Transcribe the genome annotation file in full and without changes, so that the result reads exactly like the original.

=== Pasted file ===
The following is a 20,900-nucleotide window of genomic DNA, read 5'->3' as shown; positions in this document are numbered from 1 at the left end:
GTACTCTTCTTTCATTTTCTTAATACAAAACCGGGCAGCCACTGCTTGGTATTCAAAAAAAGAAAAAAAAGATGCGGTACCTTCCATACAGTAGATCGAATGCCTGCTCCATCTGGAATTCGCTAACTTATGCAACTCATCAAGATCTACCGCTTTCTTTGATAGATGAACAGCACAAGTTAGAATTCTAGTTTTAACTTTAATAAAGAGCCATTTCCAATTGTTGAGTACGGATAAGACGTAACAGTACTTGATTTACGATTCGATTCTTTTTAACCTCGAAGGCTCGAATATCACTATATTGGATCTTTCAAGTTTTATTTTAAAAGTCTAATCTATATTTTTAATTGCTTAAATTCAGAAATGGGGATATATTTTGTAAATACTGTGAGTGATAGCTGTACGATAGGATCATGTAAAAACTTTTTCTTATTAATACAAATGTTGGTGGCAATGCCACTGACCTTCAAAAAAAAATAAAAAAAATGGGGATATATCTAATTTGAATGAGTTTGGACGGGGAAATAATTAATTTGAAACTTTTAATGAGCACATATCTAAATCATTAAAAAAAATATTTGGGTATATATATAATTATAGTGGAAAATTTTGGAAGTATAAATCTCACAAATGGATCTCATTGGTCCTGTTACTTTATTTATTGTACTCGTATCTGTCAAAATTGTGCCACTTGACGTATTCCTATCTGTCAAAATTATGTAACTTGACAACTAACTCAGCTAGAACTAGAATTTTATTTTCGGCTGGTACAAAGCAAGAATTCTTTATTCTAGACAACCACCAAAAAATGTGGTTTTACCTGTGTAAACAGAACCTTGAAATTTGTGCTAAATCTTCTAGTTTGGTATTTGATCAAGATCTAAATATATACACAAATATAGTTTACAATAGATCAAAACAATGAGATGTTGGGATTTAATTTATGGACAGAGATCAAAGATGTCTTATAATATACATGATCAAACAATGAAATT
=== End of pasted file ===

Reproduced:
The following is a 20,900-nucleotide window of genomic DNA, read 5'->3' as shown; positions in this document are numbered from 1 at the left end:
GTACTCTTCTTTCATTTTCTTAATACAAAACCGGGCAGCCACTGCTTGGTATTCAAAAAAAGAAAAAAAAGATGCGGTACCTTCCATACAGTAGATCGAATGCCTGCTCCATCTGGAATTCGCTAACTTATGCAACTCATCAAGATCTACCGCTTTCTTTGATAGATGAACAGCACAAGTTAGAATTCTAGTTTTAACTTTAATAAAGAGCCATTTCCAATTGTTGAGTACGGATAAGACGTAACAGTACTTGATTTACGATTCGATTCTTTTTAACCTCGAAGGCTCGAATATCACTATATTGGATCTTTCAAGTTTTATTTTAAAAGTCTAATCTATATTTTTAATTGCTTAAATTCAGAAATGGGGATATATTTTGTAAATACTGTGAGTGATAGCTGTACGATAGGATCATGTAAAAACTTTTTCTTATTAATACAAATGTTGGTGGCAATGCCACTGACCTTCAAAAAAAAATAAAAAAAATGGGGATATATCTAATTTGAATGAGTTTGGACGGGGAAATAATTAATTTGAAACTTTTAATGAGCACATATCTAAATCATTAAAAAAAATATTTGGGTATATATATAATTATAGTGGAAAATTTTGGAAGTATAAATCTCACAAATGGATCTCATTGGTCCTGTTACTTTATTTATTGTACTCGTATCTGTCAAAATTGTGCCACTTGACGTATTCCTATCTGTCAAAATTATGTAACTTGACAACTAACTCAGCTAGAACTAGAATTTTATTTTCGGCTGGTACAAAGCAAGAATTCTTTATTCTAGACAACCACCAAAAAATGTGGTTTTACCTGTGTAAACAGAACCTTGAAATTTGTGCTAAATCTTCTAGTTTGGTATTTGATCAAGATCTAAATATATACACAAATATAGTTTACAATAGATCAAAACAATGAGATGTTGGGATTTAATTTATGGACAGAGATCAAAGATGTCTTATAATATACATGATCAAACAATGAAATT